Essentially, the program was good, but Oyster had very little to do with this on the ground. For me the costs of the trip and Oysters value added simply do not match up. Therefore, I would strongly recommend doing a program similar to this but not in Coyhaique (there are plenty of far more interesting places in both Chile and Argentina), and not with Oyster, unless the costs of the trip are reduced to a level that corresponds with their value added.

No, I don't recommend

The general impression that I received from Oyster throughout the trip was one of disorganisation. In fact that was also the very first impression that I received on landing in Chile, because I had been given the wrong information on who was going to pick us up from the airport. This lead to my first few hours in Coyhaique being stuck in a local airport with no idea what to do and no internet, the rep in England hadn’t even given me the address of the hostel in Coyhaique. My only option was to call to England to sort the situation out, where it turned out that the rep had gotten the day of my arrival wrong.

Oyster also provided a packing list for the trip which was quite simply wrong. About half of the things on the list are not needed, at all. The list included 5 smart shirts and smart shoes for school, but not even the other teachers wore shirts and I was never asked to wear anything other than jeans and T-shirts. In total I ended bringing about 4 kilos of clothes for no reason thanks to Oyster. In fact the packing list was so unhelpful I have a hard time believing that whoever wrote it has ever even been to Coyhaique.

Once in Coyhaique, we were presented with the opportunity to go on a 3-day camping trip for near on £500. According to the guide we were getting a ‘deal’. I can’t say for certain but I am pretty sure that myself and the rest of the group were basically ripped off on a trip which didn’t even include part of what was claimed to be in it, (we didn’t go to Cerro Castillo). Whilst this trip might be advertised as some kind of bonding experiences, in reality it is just a way for associates of Oyster to glean yet more money out of you. The reason for not going to Cerro Castillo was because it apparently didn’t quite work out with the bus times, but it seems more likely that the the Guide knew that he could get away with it because, it being our second day, how were we to know any better ? When we mentioned this to Oyster they said that the trip is not affiliated with the organisation. Even though the guide who runs the trip is married to the Oyster rep in Coyhaquie.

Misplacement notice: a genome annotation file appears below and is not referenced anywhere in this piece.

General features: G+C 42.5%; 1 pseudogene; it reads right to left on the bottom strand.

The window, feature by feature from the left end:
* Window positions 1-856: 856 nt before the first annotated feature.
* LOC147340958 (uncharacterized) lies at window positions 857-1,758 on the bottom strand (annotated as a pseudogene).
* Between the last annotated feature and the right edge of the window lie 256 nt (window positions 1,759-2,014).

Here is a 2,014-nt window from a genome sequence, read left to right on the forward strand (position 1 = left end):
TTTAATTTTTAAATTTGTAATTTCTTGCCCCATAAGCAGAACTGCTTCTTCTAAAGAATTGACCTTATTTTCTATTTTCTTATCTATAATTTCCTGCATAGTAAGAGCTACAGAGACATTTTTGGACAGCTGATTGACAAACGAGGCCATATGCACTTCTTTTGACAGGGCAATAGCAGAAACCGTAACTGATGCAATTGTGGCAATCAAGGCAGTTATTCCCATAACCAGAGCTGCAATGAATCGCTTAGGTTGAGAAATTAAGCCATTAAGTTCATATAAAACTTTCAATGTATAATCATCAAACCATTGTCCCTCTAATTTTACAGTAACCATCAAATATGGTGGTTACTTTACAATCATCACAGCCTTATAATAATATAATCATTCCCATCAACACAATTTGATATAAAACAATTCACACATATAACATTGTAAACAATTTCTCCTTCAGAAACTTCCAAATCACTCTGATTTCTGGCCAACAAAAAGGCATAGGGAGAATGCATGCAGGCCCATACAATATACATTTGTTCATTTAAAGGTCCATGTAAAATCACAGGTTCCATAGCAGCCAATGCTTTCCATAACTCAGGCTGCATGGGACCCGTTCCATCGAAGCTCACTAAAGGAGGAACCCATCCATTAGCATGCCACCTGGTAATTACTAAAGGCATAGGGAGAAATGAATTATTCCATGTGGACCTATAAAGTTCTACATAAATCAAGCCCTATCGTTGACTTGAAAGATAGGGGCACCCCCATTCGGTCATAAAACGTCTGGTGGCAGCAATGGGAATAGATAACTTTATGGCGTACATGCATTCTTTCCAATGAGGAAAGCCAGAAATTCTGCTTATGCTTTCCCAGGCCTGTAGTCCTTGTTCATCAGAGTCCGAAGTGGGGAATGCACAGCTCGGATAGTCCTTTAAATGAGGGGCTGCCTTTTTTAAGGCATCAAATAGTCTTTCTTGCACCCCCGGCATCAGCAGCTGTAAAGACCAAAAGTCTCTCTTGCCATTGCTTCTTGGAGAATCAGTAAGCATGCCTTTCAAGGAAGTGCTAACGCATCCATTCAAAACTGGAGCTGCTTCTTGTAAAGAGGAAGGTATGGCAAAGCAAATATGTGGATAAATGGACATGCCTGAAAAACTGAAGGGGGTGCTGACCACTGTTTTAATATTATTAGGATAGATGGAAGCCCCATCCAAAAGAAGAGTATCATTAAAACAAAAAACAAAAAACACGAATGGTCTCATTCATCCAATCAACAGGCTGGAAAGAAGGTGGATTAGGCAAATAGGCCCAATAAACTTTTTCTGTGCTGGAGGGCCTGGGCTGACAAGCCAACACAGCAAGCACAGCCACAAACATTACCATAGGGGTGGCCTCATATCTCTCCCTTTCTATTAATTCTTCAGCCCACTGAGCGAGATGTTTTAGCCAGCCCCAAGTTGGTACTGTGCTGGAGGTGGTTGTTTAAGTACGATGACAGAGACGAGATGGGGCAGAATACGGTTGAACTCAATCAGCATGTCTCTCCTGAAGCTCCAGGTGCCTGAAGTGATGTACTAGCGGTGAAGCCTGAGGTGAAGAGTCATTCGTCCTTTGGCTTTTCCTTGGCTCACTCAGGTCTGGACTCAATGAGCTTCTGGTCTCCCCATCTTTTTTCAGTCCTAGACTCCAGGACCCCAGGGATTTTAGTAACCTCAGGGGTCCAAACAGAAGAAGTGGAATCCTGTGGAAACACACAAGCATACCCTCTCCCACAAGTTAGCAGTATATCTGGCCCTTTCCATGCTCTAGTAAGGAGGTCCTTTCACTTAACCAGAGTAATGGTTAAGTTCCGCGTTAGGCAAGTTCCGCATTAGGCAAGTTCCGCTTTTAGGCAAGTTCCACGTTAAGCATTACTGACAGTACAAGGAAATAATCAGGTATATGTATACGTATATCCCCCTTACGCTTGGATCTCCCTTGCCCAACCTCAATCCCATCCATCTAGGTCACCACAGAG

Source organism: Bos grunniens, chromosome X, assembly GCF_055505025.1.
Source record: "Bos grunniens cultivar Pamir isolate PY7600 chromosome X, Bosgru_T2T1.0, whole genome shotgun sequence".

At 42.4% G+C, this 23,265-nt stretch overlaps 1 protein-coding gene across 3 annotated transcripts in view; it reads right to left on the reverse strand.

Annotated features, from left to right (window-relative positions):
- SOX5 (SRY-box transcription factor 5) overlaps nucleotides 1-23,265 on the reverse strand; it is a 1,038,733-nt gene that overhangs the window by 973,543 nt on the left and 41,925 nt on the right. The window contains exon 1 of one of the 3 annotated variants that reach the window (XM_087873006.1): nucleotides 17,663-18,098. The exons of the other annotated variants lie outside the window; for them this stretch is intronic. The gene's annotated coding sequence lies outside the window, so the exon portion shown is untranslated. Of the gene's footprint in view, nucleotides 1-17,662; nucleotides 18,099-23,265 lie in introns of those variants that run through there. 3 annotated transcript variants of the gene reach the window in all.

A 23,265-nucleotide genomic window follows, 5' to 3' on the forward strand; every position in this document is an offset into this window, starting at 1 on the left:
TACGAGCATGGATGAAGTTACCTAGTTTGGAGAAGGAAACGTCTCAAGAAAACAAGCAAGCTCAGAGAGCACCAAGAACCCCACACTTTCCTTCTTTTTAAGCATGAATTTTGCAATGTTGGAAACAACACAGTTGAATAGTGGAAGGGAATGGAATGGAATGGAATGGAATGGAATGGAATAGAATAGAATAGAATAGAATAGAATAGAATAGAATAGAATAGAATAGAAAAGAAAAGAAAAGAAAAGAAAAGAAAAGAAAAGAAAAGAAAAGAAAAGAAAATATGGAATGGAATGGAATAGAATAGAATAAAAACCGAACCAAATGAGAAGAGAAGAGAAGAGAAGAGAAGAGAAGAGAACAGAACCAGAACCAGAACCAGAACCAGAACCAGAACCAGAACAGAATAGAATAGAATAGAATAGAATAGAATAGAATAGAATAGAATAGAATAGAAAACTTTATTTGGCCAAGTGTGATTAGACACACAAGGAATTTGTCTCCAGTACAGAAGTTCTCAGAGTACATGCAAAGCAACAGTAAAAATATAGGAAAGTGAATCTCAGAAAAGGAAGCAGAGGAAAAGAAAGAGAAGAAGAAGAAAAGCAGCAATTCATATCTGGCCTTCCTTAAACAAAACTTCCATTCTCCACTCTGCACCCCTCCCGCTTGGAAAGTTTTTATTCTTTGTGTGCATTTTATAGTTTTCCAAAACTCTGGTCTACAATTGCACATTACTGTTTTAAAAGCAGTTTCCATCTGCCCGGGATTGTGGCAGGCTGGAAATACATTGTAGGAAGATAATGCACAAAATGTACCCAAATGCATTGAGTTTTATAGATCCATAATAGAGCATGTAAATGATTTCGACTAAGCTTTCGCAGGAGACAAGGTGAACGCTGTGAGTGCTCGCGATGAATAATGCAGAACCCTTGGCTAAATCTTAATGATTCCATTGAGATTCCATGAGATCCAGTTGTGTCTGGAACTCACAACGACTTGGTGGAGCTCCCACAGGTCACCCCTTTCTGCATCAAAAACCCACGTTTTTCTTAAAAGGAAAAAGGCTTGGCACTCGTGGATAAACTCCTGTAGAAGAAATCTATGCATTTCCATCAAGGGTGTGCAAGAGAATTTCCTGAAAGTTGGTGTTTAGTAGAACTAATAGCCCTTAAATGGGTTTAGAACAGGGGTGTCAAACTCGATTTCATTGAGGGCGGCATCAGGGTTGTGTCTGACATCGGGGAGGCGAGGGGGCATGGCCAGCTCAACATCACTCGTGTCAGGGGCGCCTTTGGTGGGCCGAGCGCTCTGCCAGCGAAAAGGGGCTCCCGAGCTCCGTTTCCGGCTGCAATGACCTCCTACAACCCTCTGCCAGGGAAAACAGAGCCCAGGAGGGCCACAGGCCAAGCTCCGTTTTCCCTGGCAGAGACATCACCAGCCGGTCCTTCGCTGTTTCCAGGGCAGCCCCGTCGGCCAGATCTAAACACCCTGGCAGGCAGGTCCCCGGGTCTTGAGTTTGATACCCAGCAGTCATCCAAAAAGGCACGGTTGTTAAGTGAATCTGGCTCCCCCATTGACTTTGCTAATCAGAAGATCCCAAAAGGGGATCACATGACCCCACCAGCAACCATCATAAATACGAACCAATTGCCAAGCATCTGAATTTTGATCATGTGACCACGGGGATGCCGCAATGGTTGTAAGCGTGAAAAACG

The trip itself, whether we were overcharged or not, is a complete waste of time. You can do part of it by yourself for much cheaper and the key attraction, the Laguna San Rafael glacier, is hardly impressive compared to the myriad of other glaciers which are accessible from places close to Coyhaquie.

We also had 4 days of ‘intensive’ Spanish lessons. I would take issue with calling them lessons at all. All the rep did was hand out a grammar sheet and then do quizzes,which merely confirmed what everyone knew before they had arrived. So by the end of the 4 days no one had learnt anything. Yet again, a complete waste of time.

I will say that once I was settled in with my family and at school things went much better, mainly because when they say that it is a hands off experience they really mean it. It was roughly two months between are ‘catch-up’ sessions. They couldn’t even get me from the airport to the city of Coyhaique on my first day. The information they provide is misleading at best and at worst completely false. A great example being that they do not mention on the website that Coyhaique happens to be the most polluted city in the whole of South America, and near the top of the most polluted cities in the world.

To summarise, don’t waste your money. I would absolutely recommend doing something similar to what Oyster offer, just not with Oyster.

No, I don't recommend

Program Listings